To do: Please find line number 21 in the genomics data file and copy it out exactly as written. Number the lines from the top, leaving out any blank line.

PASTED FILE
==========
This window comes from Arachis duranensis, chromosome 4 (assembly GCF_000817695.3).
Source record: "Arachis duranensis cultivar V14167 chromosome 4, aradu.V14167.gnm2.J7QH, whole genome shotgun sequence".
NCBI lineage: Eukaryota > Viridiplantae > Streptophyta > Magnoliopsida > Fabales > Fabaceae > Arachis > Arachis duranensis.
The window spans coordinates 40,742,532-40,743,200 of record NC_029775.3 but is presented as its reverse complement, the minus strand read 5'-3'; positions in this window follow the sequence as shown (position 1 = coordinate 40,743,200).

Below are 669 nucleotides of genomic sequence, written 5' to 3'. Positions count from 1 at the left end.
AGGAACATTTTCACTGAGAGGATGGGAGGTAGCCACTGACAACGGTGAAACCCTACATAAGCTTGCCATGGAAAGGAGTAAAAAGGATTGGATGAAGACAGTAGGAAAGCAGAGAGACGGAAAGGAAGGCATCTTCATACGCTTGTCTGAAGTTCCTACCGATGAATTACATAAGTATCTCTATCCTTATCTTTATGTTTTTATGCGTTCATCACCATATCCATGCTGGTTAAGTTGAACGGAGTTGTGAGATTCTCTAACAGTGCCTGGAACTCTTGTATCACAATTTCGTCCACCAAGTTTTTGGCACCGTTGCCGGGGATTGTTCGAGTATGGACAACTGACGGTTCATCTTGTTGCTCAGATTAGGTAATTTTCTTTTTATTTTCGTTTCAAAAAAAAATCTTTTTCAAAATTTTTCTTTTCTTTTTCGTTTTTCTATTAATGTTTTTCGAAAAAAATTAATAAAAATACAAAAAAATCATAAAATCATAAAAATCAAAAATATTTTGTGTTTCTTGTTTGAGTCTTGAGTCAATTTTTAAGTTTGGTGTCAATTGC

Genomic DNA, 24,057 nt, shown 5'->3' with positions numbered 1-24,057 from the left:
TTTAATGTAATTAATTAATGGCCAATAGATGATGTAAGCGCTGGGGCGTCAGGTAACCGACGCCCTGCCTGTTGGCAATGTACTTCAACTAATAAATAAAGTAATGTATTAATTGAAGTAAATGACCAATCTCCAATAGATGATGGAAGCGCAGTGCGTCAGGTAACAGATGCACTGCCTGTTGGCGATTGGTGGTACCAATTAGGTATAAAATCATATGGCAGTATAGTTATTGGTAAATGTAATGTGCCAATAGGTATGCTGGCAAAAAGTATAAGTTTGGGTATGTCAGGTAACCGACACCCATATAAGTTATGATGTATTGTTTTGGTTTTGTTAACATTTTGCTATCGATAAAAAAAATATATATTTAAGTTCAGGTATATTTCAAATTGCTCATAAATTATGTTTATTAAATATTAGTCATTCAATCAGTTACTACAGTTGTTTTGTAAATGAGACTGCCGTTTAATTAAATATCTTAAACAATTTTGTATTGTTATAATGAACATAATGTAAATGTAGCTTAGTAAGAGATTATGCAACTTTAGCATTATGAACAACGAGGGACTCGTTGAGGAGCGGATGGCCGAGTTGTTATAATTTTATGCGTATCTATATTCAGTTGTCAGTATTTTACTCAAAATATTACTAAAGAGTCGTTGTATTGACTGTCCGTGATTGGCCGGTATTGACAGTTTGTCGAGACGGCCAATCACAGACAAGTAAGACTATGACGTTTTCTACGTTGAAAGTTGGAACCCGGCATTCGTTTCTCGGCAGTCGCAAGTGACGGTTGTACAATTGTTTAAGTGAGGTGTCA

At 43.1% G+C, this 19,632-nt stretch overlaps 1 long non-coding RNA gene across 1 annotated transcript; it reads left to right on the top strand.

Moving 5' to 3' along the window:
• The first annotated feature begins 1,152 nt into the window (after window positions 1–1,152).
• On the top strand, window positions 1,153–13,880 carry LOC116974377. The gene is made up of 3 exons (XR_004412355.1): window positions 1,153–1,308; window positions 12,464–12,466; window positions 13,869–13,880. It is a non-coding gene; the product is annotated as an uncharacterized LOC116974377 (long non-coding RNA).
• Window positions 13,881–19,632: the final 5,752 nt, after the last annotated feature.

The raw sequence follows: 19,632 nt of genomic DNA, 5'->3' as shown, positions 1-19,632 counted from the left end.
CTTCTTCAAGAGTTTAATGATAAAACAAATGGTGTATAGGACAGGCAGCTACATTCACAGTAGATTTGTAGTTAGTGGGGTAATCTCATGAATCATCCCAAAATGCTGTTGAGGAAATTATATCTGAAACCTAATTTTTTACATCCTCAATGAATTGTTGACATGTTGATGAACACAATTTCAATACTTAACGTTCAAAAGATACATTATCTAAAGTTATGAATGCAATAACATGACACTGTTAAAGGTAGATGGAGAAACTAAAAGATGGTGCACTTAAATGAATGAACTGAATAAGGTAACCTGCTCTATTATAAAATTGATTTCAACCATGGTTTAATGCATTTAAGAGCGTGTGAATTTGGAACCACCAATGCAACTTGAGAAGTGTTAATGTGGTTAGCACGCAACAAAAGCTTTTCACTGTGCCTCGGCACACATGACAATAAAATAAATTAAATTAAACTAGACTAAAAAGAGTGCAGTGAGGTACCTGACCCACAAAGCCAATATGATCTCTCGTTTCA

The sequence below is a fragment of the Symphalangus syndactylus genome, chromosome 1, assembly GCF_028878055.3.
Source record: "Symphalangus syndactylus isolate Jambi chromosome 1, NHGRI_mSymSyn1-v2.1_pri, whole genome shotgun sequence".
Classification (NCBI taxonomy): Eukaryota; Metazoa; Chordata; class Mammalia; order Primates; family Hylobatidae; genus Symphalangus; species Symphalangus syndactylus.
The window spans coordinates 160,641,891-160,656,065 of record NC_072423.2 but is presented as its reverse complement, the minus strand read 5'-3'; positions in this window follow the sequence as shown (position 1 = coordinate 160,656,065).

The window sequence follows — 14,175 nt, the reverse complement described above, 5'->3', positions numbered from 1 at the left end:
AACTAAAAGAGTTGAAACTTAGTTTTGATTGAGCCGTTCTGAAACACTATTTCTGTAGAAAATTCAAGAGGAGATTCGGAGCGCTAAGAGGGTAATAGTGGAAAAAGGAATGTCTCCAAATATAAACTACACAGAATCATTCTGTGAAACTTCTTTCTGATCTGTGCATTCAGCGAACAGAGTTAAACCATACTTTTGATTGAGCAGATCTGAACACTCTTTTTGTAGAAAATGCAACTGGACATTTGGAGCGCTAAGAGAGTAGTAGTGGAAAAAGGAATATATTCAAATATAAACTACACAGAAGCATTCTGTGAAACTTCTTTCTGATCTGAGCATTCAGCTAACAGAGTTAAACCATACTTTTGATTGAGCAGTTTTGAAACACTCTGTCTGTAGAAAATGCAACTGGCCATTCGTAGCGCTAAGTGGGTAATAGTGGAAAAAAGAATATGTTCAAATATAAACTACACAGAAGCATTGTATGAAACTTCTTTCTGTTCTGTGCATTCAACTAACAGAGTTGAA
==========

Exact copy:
AACTAAAAGAGTTGAAACTTAGTTTTGATTGAGCCGTTCTGAAACACTATTTCTGTAGAAAATTCAAGAGGAGATTCGGAGCGCTAAGAGGGTAATAGTGGAAAAAGGAATGTCTCCAAATATAAACTACACAGAATCATTCTGTGAAACTTCTTTCTGATCTGTGCATTCAGCGAACAGAGTTAAACCATACTTTTGATTGAGCAGATCTGAACACTCTTTTTGTAGAAAATGCAACTGGACATTTGGAGCGCTAAGAGAGTAGTAGTGGAAAAAGGAATATATTCAAATATAAACTACACAGAAGCATTCTGTGAAACTTCTTTCTGATCTGAGCATTCAGCTAACAGAGTTAAACCATACTTTTGATTGAGCAGTTTTGAAACACTCTGTCTGTAGAAAATGCAACTGGCCATTCGTAGCGCTAAGTGGGTAATAGTGGAAAAAAGAATATGTTCAAATATAAACTACACAGAAGCATTGTATGAAACTTCTTTCTGTTCTGTGCATTCAACTAACAGAGTTGAA